Additionally, the insignificant change in self-esteem experienced by the intervention group might also be explained by SDT constructs. Most of the activities geared towards providing participants with autonomy, relatedness, and competence were about body image and it is possible that even those activities aimed at improving self-esteem were interpreted as ways to improve body image. For example, one of the activities included a discussion about self-esteem and time for the participants to create positive affirmations. Likely due to society’s hyperfocus on the objectification of girls and women’s appearance [58], the participants would often include affirmations about their body (e.g., you are beautiful) rather than their global self-concept (e.g., you are a kind person).
Similar to self-esteem, there were no intervention effects found over time in physical activity enjoyment scores for girls who participated in SFG. Overall increases in these scores were minimal. Resistance training was the primary modality of physical activity girls participated in during SFG. Despite results from this study, previous research has demonstrated an association between resistance training and physical activity enjoyment. Michael et al. [59] reported that among adolescent girls, team sports/weight-lifting activities were positively associated with physical activity and physical activity enjoyment. Pate et al. [60] reported similar findings with weightlifting and other physical activities that girls enjoyed increased their time spent in vigorous physical activity. However, it is unknown why PACE scores increased for the control group, as Haas, Yang, and Dunton [34] found that enjoyment of physical activity decreased in youth over time, along with moderate-to-vigorous physical activity. It is possible that those in the control group participated in other forms of activities that they found enjoyable, possibly from their physical education classes, thereby increasing their own enjoyment perspectives of physical activity. For the intervention group, the non-statistical increase in physical activity enjoyment may also be a result of only being exposed to one primary form of physical activity (i.e., resistance training) rather than experiencing multiple modalities of physical activity. The lack of statistical differences in physical activity enjoyment could also be a result of the intervention including multiple components outside of physical activity, resulting in less time being physically active (90 min of psychosocial activities and only 30 min of resistance training). Compared to body image activities (which the girls can practice anywhere), it is possible that the girls were only able to demonstrate competence, experience relatedness, and be autonomous with resistance training during the intervention due to lack of access to such equipment at home.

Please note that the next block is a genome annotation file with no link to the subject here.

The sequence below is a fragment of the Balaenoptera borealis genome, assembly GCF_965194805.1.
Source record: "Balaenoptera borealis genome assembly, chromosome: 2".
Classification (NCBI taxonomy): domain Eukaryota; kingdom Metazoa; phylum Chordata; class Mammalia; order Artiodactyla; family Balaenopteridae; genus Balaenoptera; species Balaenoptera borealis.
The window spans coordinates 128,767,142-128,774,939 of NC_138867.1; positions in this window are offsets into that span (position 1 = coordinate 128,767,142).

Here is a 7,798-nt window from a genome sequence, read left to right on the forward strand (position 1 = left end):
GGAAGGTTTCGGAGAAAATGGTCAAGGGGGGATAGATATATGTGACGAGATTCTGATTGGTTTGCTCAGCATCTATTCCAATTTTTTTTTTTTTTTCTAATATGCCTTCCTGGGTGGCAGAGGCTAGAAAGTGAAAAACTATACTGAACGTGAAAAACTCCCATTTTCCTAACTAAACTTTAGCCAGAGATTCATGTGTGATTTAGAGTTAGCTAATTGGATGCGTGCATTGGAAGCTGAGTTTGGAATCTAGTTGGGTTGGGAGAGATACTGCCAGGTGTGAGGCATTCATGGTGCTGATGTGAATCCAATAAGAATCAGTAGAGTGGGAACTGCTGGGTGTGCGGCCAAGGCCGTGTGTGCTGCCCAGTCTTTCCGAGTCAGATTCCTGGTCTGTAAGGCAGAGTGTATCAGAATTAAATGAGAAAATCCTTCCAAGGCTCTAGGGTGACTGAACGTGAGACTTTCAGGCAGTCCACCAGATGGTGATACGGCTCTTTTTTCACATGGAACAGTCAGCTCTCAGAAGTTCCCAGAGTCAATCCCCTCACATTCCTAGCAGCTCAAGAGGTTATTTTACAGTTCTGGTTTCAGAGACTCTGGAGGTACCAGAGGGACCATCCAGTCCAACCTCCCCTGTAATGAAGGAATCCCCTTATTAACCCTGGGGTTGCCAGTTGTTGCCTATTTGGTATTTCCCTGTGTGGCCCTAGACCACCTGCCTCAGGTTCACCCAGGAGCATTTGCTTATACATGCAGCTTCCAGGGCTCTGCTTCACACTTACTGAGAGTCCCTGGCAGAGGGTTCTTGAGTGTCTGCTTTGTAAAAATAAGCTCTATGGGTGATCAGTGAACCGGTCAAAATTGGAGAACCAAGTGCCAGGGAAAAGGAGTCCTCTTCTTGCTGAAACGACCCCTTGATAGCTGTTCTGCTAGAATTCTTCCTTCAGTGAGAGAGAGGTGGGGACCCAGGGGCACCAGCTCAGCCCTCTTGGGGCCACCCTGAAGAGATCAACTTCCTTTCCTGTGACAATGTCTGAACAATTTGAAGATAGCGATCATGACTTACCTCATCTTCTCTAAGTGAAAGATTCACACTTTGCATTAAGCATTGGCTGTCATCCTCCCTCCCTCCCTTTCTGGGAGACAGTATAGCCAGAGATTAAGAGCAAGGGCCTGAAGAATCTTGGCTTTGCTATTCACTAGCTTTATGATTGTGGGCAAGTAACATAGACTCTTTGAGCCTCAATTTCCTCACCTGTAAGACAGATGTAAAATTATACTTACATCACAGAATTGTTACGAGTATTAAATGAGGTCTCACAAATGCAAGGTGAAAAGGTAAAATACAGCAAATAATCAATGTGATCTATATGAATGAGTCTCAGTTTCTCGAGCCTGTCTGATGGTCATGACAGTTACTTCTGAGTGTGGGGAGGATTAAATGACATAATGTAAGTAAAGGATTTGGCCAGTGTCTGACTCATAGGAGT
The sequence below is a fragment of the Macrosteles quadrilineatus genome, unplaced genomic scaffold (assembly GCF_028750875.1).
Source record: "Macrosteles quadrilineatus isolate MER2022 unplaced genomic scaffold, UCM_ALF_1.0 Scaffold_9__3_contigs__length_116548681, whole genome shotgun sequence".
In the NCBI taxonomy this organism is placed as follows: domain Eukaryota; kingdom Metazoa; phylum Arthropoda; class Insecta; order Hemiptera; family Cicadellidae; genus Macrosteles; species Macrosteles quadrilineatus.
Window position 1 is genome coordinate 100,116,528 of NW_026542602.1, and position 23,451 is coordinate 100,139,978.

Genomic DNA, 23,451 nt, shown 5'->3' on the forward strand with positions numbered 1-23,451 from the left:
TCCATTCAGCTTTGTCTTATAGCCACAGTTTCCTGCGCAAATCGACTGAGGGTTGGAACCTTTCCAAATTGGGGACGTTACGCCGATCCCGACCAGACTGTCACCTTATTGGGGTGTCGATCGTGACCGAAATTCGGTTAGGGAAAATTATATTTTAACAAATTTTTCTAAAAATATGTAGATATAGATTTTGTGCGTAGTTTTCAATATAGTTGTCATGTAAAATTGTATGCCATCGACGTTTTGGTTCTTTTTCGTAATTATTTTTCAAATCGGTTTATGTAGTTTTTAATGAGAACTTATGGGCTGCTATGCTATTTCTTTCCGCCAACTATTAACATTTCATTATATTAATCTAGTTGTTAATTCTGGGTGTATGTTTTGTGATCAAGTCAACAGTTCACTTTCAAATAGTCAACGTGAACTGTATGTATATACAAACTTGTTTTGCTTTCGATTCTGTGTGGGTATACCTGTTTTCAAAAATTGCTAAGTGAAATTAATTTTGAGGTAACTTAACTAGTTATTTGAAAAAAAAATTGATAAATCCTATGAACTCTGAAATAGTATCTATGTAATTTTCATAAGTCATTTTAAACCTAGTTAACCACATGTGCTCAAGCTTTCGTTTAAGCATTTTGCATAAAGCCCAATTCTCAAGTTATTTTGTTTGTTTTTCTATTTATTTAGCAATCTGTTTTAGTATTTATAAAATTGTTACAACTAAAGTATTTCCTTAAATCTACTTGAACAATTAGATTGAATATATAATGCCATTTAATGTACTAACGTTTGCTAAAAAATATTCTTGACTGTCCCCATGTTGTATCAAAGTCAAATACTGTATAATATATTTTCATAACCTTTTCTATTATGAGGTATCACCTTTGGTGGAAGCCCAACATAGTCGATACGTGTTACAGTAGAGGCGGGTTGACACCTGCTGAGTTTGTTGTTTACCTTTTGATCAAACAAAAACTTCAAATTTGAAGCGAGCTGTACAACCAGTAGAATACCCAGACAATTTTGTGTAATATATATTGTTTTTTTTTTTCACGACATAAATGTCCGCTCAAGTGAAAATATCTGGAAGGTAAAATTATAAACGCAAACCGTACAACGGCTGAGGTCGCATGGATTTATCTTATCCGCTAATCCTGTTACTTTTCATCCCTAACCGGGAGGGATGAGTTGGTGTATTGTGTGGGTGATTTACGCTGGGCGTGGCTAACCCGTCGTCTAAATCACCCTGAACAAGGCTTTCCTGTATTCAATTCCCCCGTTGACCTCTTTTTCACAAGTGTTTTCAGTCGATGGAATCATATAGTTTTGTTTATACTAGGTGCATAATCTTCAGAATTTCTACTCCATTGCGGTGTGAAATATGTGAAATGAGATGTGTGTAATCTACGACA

5. Strengths/Limitations

There were multiple limitations to this study as well. As this study was conducted in one middle school, it was not possible to determine whether the results can be generalized to other middle schools where SFG has been used. Future research on a broader scale will be needed to test the effectiveness of SFG on physical activity enjoyment, body image, and self-esteem across other settings. Another limitation was the lack of randomization and control of outside activities in the study design. Since SFG is a voluntary after-school program, randomization of groups could not be performed and controlling for the participants leisure time physical activity and psychosocial health activity participation was not possible. An additional limitation was the sparce participant demographic information available to the researchers. While all the data were collected in a similar demographic area, the limited information available to the researchers provided issues when interpreting and generalizing the results. Future research of such programming should also (1) focus on control of all physical activity participated in during program implementation, (2) include a longitudinal design, and (3) include multiple data-collection points throughout program implementation.
This study had several strengths as it sought to identify the efficacy of SFG on adolescent girls’ physical activity enjoyment, body image, and self-esteem. First, data were collected at pre- and post-intervention, allowing researchers to measure the change in variables over time among the intervention and control group. Another strength was the control group with which to compare participants in the intervention. Additionally, previously validated measures among this group were used to gather quantitative data. There was also nearly a one-hundred-percent retention rate among study participants. Additionally, the mean age of both intervention and control groups was almost identical and each group was comprised of girls from the same middle school.